Female/male clinicians
Although females represent a growing share of physicians in ophthalmology, on average they earn less than their male counterparts. (Image: UHN StRIDe Team)

Female ophthalmologists face a significant pay gap, despite being comparably productive to males, according to new research published in the journal Ophthalmology.

Several studies to date have suggested that female physicians earn less than men; however, most of these studies have been based on self-reported incomes or Medicare/Medicaid payments that capture only a subset of physician payments.

The new study looked at whether male and female ophthalmologists' overall payments are different within the Ontario fee-for-service billing system. The research team was led by Dr. Tina Felfeli, a resident physician in the Department of Ophthalmology and Vision Sciences at the University of Toronto, and Dr. Yvonne Buys, a clinician investigator at UHN's Donald K. Johnson Eye Institute.

"Fee-for-service systems, in which doctors are paid a set amount for each service they provide, are less susceptible to pay disparities," explains Dr. Buys. “Nonetheless, we know that pay gaps still exist between male and female physicians.

"We wanted to determine whether male and female ophthalmologists have different incomes despite similar workloads, and how the pay gap in ophthalmology compares to other medical specialties."

The researchers examined sex differences in yearly income received by 807 ophthalmologists across nearly three decades, controlling for factors such as age and productivity. They then compared the pay differences observed in ophthalmology to those present in other physician specialty groups; surgical, medical non-procedural and medical procedural specialties.

The study revealed that representation of female physicians increased across specialties, from 17 per cent in 1992 to 36 per cent in 2018. Over this period, female representation in ophthalmology increased from 11 per cent to 22 per cent.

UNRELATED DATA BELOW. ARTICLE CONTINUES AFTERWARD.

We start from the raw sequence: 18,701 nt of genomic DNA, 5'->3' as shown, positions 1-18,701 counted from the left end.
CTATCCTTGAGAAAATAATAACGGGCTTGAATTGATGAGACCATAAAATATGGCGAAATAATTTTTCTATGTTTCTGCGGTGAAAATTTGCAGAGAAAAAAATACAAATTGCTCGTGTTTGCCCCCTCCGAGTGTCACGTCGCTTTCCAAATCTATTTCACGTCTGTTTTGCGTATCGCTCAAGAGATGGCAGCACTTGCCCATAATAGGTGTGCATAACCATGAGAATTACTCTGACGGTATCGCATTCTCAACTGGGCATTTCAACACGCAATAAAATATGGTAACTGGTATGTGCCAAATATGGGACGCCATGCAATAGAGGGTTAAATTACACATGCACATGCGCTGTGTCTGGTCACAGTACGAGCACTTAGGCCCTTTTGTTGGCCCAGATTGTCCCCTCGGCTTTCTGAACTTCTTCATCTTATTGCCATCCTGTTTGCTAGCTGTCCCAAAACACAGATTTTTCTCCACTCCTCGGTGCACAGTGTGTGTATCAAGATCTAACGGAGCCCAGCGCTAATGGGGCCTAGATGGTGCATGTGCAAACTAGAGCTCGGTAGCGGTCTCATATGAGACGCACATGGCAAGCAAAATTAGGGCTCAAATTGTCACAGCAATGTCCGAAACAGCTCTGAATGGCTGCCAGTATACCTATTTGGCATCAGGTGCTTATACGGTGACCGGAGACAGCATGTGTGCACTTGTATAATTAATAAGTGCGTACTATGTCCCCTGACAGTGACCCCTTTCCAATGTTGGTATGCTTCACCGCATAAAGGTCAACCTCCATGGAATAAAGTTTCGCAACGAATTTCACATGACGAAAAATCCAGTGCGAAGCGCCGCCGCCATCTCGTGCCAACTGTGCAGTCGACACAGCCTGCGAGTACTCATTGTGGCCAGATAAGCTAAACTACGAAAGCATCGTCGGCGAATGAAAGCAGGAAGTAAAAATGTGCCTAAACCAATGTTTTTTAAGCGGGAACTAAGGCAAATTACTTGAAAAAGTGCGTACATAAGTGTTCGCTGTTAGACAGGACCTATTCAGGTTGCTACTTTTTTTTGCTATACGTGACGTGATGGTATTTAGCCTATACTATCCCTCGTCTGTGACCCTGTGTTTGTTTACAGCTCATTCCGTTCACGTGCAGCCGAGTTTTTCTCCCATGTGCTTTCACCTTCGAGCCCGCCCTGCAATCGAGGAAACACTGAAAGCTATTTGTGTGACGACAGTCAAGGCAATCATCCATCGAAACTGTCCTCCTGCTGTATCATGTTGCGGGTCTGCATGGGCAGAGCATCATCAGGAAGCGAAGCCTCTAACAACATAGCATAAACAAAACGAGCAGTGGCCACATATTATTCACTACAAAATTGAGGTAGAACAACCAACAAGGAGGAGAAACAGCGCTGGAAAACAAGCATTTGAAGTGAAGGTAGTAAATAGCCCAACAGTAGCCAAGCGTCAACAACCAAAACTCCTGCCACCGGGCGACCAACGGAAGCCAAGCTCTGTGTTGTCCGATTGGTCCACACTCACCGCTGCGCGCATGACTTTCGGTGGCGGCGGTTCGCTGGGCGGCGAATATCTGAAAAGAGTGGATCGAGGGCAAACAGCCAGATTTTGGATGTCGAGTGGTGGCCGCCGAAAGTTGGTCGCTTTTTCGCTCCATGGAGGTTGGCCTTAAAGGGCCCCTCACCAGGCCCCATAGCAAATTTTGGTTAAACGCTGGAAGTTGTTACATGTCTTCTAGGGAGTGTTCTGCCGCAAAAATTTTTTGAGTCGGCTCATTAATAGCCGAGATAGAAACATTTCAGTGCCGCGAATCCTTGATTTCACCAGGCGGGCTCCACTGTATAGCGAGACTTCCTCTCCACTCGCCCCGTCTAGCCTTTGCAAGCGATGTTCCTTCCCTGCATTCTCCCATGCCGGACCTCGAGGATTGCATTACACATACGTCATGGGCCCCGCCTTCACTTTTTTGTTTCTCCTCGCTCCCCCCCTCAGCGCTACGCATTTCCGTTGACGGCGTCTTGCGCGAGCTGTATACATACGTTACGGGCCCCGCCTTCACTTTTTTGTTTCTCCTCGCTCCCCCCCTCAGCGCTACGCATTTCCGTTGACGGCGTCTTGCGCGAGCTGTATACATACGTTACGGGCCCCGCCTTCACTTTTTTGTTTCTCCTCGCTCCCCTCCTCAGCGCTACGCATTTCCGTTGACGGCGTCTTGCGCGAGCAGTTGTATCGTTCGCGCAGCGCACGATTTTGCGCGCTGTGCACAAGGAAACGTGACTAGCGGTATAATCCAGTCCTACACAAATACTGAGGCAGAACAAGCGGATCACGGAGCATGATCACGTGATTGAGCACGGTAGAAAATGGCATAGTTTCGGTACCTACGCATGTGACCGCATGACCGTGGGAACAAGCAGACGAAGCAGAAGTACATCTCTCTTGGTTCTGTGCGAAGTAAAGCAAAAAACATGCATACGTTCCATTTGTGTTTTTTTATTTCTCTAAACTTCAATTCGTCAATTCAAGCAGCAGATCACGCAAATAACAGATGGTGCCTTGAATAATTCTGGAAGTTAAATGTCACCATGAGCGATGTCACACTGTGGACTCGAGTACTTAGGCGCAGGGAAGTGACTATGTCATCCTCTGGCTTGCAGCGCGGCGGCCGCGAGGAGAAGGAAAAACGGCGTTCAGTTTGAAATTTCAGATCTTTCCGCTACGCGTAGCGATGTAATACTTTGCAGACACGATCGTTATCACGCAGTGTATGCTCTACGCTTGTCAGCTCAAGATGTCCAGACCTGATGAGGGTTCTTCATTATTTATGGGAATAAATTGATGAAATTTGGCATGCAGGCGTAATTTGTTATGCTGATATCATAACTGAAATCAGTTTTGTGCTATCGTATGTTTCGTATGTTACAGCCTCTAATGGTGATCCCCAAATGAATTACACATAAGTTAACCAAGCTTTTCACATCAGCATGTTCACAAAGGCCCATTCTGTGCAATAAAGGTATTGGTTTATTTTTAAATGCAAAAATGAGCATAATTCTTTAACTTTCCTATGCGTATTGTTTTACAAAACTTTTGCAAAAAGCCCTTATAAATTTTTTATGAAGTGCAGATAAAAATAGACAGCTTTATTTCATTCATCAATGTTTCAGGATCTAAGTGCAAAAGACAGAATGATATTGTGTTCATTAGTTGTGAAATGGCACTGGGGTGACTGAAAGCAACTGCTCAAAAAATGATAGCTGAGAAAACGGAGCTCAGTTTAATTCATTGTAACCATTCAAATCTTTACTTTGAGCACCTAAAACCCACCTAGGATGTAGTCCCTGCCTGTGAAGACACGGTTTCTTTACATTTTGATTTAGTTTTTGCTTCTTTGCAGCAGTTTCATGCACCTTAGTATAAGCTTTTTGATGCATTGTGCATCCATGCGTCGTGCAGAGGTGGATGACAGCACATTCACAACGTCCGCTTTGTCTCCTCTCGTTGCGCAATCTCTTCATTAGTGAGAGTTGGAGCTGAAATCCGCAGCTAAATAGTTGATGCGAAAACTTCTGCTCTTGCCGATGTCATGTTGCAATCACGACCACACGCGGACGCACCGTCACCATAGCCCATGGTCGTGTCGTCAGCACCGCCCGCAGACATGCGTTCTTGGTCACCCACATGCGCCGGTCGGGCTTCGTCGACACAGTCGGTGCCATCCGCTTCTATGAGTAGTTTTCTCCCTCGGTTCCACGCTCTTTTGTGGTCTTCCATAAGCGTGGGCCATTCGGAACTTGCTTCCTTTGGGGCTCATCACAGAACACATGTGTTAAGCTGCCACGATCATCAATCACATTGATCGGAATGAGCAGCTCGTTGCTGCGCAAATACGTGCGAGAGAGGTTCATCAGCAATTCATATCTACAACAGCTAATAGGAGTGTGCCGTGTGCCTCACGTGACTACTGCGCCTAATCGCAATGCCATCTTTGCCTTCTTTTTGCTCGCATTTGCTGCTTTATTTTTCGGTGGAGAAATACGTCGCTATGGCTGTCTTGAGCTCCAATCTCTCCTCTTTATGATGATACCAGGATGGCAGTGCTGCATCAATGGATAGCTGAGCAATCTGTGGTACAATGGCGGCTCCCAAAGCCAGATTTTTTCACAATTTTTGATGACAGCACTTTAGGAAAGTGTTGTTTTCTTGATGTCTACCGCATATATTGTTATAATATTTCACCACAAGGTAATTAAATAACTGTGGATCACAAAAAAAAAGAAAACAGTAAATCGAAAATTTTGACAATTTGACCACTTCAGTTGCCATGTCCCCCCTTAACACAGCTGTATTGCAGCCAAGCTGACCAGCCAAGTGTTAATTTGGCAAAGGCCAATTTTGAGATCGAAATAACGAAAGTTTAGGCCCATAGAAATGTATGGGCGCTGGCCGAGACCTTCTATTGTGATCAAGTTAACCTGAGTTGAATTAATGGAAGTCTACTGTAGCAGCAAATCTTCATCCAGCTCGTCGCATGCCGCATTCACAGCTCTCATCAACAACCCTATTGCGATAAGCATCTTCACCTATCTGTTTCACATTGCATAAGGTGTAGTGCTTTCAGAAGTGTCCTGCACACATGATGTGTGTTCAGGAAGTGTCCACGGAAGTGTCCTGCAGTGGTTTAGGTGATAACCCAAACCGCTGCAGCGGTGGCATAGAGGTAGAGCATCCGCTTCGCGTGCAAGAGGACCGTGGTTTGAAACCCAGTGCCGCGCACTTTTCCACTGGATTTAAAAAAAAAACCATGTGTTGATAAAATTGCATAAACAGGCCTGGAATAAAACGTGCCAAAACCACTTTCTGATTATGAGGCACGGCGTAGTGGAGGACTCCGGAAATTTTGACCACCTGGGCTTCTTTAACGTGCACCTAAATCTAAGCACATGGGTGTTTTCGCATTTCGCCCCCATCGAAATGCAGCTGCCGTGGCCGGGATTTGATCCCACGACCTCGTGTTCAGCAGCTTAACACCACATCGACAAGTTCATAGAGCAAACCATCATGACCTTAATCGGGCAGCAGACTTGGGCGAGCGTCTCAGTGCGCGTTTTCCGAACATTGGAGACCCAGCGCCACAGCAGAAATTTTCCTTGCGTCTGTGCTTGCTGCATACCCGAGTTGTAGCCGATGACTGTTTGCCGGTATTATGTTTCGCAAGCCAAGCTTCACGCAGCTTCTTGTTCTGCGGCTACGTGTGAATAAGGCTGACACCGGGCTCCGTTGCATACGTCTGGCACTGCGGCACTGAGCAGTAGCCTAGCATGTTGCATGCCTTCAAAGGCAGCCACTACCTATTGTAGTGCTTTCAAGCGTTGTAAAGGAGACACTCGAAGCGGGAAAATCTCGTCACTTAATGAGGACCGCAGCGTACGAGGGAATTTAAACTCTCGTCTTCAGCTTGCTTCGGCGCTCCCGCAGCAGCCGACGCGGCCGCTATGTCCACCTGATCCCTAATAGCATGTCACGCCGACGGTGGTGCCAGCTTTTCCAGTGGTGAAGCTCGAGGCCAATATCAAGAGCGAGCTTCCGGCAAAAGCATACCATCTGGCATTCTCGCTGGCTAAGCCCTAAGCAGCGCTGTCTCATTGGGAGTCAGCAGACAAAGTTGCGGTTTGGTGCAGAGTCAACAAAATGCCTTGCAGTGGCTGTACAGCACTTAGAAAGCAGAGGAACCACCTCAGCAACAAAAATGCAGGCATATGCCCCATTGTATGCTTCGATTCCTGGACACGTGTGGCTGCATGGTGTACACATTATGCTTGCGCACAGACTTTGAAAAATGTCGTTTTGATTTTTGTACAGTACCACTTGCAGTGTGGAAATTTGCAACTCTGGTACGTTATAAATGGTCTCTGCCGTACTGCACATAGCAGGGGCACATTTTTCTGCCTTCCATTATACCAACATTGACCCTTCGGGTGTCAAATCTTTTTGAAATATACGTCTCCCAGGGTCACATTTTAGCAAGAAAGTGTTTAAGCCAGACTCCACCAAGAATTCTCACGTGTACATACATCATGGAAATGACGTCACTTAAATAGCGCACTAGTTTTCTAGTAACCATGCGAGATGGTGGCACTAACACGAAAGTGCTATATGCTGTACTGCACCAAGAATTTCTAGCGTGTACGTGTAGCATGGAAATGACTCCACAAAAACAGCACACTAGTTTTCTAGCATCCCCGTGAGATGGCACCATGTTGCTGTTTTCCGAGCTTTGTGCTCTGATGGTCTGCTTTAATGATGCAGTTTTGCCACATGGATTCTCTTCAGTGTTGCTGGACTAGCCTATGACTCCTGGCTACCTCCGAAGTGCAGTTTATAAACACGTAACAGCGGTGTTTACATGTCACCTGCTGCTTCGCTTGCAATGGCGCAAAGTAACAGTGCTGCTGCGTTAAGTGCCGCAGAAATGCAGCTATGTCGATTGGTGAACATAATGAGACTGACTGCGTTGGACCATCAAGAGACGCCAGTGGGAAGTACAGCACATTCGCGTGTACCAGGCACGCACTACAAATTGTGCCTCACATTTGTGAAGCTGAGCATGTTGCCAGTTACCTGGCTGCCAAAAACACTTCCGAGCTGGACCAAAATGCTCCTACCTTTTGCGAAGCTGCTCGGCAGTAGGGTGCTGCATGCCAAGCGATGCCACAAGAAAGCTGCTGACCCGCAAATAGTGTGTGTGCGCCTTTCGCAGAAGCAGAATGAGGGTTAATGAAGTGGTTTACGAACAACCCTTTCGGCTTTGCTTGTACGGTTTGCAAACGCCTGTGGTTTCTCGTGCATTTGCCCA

Despite this 100 per cent increase, ophthalmology continued to have the lowest proportion of female physicians. In the other three specialty groups, women comprised between 25 per cent and 41 per cent of physicians in 2018.

Tina Felfeli and Yvonne Buys
Dr. Tina Felfeli (L) is a resident physician in the Department of Ophthalmology and Vision Sciences at the University of Toronto (U of T), Vanier Scholar and member of the Integrated physician-scientist training program at the Institute of Health Policy, Management and Evaluation, U of T. Dr. Yvonne Buys is a clinician investigator at UHN’s Donald K. Johnson Eye Institute, Professor in the Department of Ophthalmology and Vision Sciences, U of T, and Past President of the Canadian Ophthalmological Society. (Photos: UHN StRIDe Team)

The team also found that females had lower incomes than males across specialties, despite being comparably productive. Amongst the top billers, the pay gap was most pronounced in ophthalmology, where males earned 17 per cent ($161,900) more than females in 2018. By contrast, males earned only 8 per cent to 12 per cent more than females in other specialities.

The current findings suggest that the pay gap may be related to the proportionate representation of females within a specific medical specialty. Thus, ophthalmology, which has the lowest proportion of females, also has the largest sex difference in annual income.

"Moving forward, we need to determine the root causes of the pay gap in ophthalmology and other medical specialties," says Dr. Buys. “Previous studies have pointed to sex differences in practice patterns and opportunities to perform the most lucrative procedures, such as surgeries, but more research is needed.

"Addressing sex-based inequities and systemic barriers to women's success is essential for safeguarding inclusion in the medical profession."

This study made use of de-identified data from the ICES Data Repository, which is managed by the ICES with support from its funders and partners: Canada's Strategy for Patient-Oriented Research (SPOR), the Ontario SPOR Support Unit, CIHR and the Government of Ontario. The opinions, results and conclusions reported are those of the authors. No endorsement by ICES or any of its funders or partners is intended or should be inferred.

This work was supported by the UHN Foundation.

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